This is demonstrated by the observation that eye-cds mutants are only defective in signaling and only in response to light activation. This is further demonstrated by the observation that eye-cds mutants display a reduction in the amplitude of their response as a function of the number of light flashes and thus their state of depletion. A search for second-site mutations that enhance or suppress the eye-CDS phenotype should produce mutations in other components of this cycle and make it possible to carry out a comprehensive genetic dissection of the various players required for the functioning and regulation of PI P 2 and its metabolites.

An important and unresolved issue in the study of invertebrate phototransduction has been the identification of the intracellular messenger s that mediate the opening of the lightactivated ion channels. I P 3 , calcium, and cGMP have been implicated in this process 23 , Although the messenger s that actually gates the plasma membrane ion channels remains elusive, patch clamp studies have provided strong evidence implicating calcium in the regulation of the light response 18 , 25 , For example, extracellular calcium influx is both sufficient and necessary to regulate activation and deactivation kinetics of the light-activated conductance.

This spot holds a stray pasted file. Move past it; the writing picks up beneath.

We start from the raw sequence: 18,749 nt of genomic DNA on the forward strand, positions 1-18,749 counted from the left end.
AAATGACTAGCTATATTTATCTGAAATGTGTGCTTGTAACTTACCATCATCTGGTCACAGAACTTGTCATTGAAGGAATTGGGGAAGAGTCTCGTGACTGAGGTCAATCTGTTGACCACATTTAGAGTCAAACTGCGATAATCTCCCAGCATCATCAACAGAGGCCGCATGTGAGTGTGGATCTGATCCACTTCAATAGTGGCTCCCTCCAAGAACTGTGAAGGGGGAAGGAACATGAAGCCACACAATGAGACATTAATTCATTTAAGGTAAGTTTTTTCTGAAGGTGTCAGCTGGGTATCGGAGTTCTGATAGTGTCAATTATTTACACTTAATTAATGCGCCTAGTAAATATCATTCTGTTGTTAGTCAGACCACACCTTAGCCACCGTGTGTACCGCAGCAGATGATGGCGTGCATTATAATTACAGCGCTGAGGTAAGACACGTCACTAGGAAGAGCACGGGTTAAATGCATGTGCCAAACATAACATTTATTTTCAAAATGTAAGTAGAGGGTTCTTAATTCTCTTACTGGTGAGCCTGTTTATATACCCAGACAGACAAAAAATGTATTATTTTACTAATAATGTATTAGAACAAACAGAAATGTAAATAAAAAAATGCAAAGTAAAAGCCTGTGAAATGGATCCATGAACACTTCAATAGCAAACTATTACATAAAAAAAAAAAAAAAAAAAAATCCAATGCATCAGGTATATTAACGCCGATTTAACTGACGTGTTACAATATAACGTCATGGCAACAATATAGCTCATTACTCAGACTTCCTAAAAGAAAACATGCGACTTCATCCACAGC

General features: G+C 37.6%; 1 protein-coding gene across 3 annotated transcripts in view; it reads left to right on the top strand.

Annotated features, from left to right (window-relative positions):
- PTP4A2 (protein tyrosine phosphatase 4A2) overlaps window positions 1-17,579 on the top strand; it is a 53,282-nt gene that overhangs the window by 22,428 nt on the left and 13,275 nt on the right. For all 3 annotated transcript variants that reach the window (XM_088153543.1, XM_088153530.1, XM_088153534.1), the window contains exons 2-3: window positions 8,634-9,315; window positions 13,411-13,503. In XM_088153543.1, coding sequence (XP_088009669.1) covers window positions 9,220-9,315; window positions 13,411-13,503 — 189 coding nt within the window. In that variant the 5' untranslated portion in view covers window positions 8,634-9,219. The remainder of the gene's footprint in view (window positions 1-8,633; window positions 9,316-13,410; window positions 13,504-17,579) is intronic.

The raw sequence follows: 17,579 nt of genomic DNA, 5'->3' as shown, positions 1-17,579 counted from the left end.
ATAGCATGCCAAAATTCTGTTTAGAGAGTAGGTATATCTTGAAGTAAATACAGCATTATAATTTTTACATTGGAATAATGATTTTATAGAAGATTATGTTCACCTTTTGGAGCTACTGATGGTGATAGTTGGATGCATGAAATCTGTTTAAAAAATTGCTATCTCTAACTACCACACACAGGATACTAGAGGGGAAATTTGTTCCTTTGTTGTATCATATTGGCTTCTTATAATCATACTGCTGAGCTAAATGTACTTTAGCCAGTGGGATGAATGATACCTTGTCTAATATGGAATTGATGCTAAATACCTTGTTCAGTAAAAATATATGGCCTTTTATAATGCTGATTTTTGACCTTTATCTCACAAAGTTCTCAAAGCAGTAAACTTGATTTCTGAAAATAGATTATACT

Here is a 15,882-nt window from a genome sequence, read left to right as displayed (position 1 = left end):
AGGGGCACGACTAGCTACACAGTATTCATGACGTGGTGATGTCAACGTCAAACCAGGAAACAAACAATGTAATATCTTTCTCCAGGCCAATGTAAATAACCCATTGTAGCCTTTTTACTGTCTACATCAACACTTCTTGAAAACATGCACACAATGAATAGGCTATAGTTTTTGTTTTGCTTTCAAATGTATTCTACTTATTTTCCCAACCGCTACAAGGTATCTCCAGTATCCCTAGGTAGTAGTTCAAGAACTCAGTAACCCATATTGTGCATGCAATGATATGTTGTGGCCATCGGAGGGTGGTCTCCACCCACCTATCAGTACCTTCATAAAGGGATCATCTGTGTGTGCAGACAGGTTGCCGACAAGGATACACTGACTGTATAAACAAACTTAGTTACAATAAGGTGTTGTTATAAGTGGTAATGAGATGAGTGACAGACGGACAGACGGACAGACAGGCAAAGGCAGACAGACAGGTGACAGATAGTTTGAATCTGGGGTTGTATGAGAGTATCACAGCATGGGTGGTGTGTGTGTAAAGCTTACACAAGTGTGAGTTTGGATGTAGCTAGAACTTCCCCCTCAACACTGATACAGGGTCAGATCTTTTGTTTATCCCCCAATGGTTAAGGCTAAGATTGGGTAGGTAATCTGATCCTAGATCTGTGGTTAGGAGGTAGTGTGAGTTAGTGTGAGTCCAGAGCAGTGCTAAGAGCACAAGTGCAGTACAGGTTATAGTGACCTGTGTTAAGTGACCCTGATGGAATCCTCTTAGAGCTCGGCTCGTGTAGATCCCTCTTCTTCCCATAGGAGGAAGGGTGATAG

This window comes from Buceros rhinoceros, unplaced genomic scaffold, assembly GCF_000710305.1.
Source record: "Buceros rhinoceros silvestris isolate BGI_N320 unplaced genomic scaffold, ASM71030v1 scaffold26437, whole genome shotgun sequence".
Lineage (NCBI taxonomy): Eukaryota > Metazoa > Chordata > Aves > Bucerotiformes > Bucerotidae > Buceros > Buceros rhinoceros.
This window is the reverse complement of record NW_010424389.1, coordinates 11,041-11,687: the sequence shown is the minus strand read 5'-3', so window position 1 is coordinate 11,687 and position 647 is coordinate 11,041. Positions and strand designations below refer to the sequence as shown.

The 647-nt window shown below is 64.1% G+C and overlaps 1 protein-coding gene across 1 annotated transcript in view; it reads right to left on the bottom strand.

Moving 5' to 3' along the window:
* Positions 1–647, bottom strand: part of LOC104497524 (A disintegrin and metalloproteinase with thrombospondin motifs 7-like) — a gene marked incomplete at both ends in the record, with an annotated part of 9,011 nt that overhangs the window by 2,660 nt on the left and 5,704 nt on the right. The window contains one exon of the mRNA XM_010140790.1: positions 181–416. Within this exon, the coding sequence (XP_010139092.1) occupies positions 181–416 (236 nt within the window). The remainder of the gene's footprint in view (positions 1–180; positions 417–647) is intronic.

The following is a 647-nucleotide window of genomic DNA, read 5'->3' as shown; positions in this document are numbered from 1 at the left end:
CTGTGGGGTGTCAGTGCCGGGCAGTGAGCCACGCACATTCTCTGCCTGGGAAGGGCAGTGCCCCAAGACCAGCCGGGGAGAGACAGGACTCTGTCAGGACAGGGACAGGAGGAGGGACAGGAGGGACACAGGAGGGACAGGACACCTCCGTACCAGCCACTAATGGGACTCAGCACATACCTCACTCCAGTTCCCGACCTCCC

In the absence of external calcium, photoreceptors display slow activation and deactivation kinetics. Defects shown by eye-cds mutants in photoreceptor cell function. To determine whether eye-cds mutants have a defect in their signaling properties, we assayed wild-type and mutant animals for their ability to maintain a continuous supply of the second-messenger PI P 2.

Control and mutant cells were dissected and transferred to a bath solution with nominally zero calcium. The excitation mechanisms were then depleted before patching by subjecting the cells to 40 min of a light pulse protocol, consisting of 3 sec of intense light pulses followed by 3 min in the dark. If the same depletion protocol is applied to cds mutant cells, the light response does not recover c , d. This phenotype is due exclusively to a defect in eye-cds because introduction of the wild-type eye-CDS cDNA into mutant hosts fully restores wild-type physiology e , f.